UN Envoy: with Somalia on verge of 'great things,' more international assistance needed to secure gains
“Where we stand is […] precarious. We cannot afford to lessen our focus or investment – despite the many competing claims for our attention in the rest of the world,” said Nicholas Kay, head of the UN Assistance Mission in Somalia, as he briefed the Council on the Secretary-General's latest report on the situation in the country.
Before going into some detail on political and security issues he began by answering the question he said that all the Secretary-general's Special Representatives probably hear most: “Are you optimistic?”
“The answer in my case is a resounding “yes,” he said, adding that behind the “twists and turns, the crises and the standoffs”, Somalia has the foundations for progress: the international community is united behind a credible, legitimate federal Government.
“There are resources available to meet the most immediate needs; there is the political will to compromise and manage disputes without resorting to violence. And the Somali people I have met are tired of war and deprivation, fed up with brinkmanship and predatory politics,” said Mr. Kay.
He said that the core of Somalia's political challenge is simple to describe, “even if rather difficult to solve.” After 22 years of conflict, power and control of resources and revenue have fragmented. The strong centralist state has ceased to exist. Different regions and different people now hold different bits of power, he said, adding: “That's why Somalis have decided a federal model is the only system that will work in this new reality.”
Mr. Kay said that the task now is for Somalis to reconcile and agree among themselves exactly how federalism will work in practice. “How will they share power, revenue, resources and responsibilities in a way that benefits all Somalia? These are difficult issues: but ones which need political solutions,” he said.
That is why in his first three months, he prioritized the need for progress on the Constitutional review and constructive engagement with the regions; travelling to Puntland, Somaliland and engaging closely on the Jubba question.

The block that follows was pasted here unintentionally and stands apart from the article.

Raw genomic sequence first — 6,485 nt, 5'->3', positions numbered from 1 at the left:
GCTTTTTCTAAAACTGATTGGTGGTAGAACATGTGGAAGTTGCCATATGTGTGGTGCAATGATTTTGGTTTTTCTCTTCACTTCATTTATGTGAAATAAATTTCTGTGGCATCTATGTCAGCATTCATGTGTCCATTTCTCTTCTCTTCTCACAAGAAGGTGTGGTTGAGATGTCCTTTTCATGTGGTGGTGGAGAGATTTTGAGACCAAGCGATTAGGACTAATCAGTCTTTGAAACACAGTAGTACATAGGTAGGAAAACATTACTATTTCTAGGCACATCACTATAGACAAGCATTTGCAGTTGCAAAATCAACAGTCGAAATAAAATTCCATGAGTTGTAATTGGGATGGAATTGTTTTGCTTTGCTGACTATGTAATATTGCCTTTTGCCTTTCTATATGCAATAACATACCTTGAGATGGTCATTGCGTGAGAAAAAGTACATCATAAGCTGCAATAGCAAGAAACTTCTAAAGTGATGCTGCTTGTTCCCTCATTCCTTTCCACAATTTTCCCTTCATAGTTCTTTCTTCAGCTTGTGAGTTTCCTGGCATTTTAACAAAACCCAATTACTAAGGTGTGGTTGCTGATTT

He went on to tell the Council that the situation in the Jubba regions was one of the most serious issues to face the Federal Government. In early June, the risks were very high of a collapse in security and political stalemate in Kismayo, as well as between the Jubba parties and Mogadishu.
“However, an agreement was finally reached on 28 August in Addis Ababa, under the active mediation of Ethiopian Foreign Minister Dr Tedros Andhanom on behalf of IGAD, which set out interim governance, security and economic arrangements,” he said.
To the north, the relationship between Somaliland and Somalia remains sensitive and fragile. Nevertheless, he said, there is progress to report. With the mediation of Turkey, the two parties have had two sessions of talks this year. The agreement on shared management of airspace could be a model for other areas of mutually beneficial cooperation. “We urge both sides to focus on solutions, however modest, not problems,” said Mr. Kay.
As for other progress he said that in less than a week, another key building block of Somalia's stabilization will be put in place as some 200 delegates will gather in Brussels on September 16, hosted jointly by the European Union and the Federal Government.
“The New Deal Compact is a Somali-led and Somali-owned set of priorities, milestones to achieve them, making an architecture for international support to Somalia, coordination and funding,” he said, but stressed that the true test of the Compact will be in how it makes a difference in peoples' daily lives. “The UN in Somalia will play its part to the full, especially in assisting the Government to coordinate international assistance,” he said.
Finally, he said that in terms of rebuilding a shattered state and rescuing millions of people from conflict and poverty, “we are standing on the very edge of great success.” But, Mr. Kay urged the Council to remain vigilant, stressing that the “crisis” was far from over. “If we fail and Somalia slips back and Al Shabaab prevail, we shall feel the security impact from Bamako to Bangui, and beyond Africa. Their ideology respects no borders.”
To get over the threshold and achieve great things, “we need more,” he continued, stressing that while much had been done, there are three areas in which the international community must boost its efforts: support for the Somali National Security Forces; enhanced capabilities for the African Union Mission in Somalia (AMISOM); and thirdly, an well-resourced and coherent UN role in the exit strategy for AMISOM.
“Working in Somalia is expensive; keeping our staff safe costs real money. Ensuring success will cost more, but not very much compared to what the international community has spent in Iraq, Afghanistan and more recently Mali,” Mr. Kay said.